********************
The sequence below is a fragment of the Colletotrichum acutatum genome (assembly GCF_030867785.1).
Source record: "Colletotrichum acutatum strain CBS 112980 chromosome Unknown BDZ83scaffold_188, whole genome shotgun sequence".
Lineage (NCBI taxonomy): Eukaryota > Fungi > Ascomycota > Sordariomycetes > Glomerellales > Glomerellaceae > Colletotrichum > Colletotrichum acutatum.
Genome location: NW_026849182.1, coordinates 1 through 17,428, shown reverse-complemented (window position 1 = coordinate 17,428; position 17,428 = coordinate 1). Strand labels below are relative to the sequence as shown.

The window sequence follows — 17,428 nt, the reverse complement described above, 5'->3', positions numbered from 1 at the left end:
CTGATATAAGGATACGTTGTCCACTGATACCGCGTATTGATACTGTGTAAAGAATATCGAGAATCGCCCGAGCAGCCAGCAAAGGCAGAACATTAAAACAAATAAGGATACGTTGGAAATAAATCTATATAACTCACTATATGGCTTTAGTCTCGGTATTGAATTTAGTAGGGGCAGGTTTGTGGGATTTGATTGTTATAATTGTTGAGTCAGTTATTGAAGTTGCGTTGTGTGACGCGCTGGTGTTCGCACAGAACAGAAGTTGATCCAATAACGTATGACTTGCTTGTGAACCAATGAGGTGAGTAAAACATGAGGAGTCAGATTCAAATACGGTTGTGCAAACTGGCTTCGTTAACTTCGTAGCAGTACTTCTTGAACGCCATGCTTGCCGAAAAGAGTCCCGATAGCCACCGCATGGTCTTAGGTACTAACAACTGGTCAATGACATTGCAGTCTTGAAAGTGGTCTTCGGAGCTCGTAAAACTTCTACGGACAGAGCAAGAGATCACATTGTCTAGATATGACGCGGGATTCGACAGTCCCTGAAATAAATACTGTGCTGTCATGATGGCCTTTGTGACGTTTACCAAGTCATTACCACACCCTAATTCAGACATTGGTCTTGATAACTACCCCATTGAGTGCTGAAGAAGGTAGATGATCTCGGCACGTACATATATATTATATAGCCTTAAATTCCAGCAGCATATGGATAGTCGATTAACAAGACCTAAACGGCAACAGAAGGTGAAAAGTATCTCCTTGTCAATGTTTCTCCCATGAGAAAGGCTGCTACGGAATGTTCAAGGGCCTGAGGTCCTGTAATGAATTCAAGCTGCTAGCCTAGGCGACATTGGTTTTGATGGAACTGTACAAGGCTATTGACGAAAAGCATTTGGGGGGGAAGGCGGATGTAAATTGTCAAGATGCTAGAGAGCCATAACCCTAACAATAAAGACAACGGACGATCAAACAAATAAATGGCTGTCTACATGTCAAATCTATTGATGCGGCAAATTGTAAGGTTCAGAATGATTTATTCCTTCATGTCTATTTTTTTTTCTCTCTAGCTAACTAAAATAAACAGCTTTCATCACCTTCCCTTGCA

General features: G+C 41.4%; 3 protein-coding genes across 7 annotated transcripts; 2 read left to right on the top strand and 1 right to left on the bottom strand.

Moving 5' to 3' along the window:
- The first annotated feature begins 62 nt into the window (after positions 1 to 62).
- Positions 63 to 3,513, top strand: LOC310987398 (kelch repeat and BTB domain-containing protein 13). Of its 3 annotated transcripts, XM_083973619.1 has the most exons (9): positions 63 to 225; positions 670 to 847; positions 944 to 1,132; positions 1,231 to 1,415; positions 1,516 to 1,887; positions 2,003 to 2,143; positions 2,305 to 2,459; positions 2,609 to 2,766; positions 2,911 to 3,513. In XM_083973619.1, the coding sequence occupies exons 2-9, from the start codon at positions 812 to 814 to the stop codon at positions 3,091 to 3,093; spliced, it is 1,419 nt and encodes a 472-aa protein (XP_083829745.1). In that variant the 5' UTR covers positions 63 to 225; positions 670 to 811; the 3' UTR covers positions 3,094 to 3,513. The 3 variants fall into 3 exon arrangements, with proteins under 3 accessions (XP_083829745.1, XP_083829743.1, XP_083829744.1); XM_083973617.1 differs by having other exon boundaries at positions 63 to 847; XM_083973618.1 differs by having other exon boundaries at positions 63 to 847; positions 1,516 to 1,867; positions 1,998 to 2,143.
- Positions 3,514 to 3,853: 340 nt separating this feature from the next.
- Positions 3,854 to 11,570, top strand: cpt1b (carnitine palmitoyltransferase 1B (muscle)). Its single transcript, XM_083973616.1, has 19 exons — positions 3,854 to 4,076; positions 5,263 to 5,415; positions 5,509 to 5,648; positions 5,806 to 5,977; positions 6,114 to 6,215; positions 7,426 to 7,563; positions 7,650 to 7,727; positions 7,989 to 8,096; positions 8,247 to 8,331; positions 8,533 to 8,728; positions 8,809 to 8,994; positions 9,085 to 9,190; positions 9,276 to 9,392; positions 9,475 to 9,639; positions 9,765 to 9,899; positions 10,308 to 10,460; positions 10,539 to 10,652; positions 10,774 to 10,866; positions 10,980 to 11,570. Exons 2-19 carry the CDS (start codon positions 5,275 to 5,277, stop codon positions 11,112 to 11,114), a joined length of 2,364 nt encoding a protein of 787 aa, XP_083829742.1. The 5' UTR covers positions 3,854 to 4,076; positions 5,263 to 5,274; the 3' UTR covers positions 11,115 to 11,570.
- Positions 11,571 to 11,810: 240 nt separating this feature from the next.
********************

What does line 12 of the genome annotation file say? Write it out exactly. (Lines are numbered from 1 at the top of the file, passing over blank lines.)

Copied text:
- Positions 3,854 to 11,570, top strand: cpt1b (carnitine palmitoyltransferase 1B (muscle)). Its single transcript, XM_083973616.1, has 19 exons — positions 3,854 to 4,076; positions 5,263 to 5,415; positions 5,509 to 5,648; positions 5,806 to 5,977; positions 6,114 to 6,215; positions 7,426 to 7,563; positions 7,650 to 7,727; positions 7,989 to 8,096; positions 8,247 to 8,331; positions 8,533 to 8,728; positions 8,809 to 8,994; positions 9,085 to 9,190; positions 9,276 to 9,392; positions 9,475 to 9,639; positions 9,765 to 9,899; positions 10,308 to 10,460; positions 10,539 to 10,652; positions 10,774 to 10,866; positions 10,980 to 11,570. Exons 2-19 carry the CDS (start codon positions 5,275 to 5,277, stop codon positions 11,112 to 11,114), a joined length of 2,364 nt encoding a protein of 787 aa, XP_083829742.1. The 5' UTR covers positions 3,854 to 4,076; positions 5,263 to 5,274; the 3' UTR covers positions 11,115 to 11,570.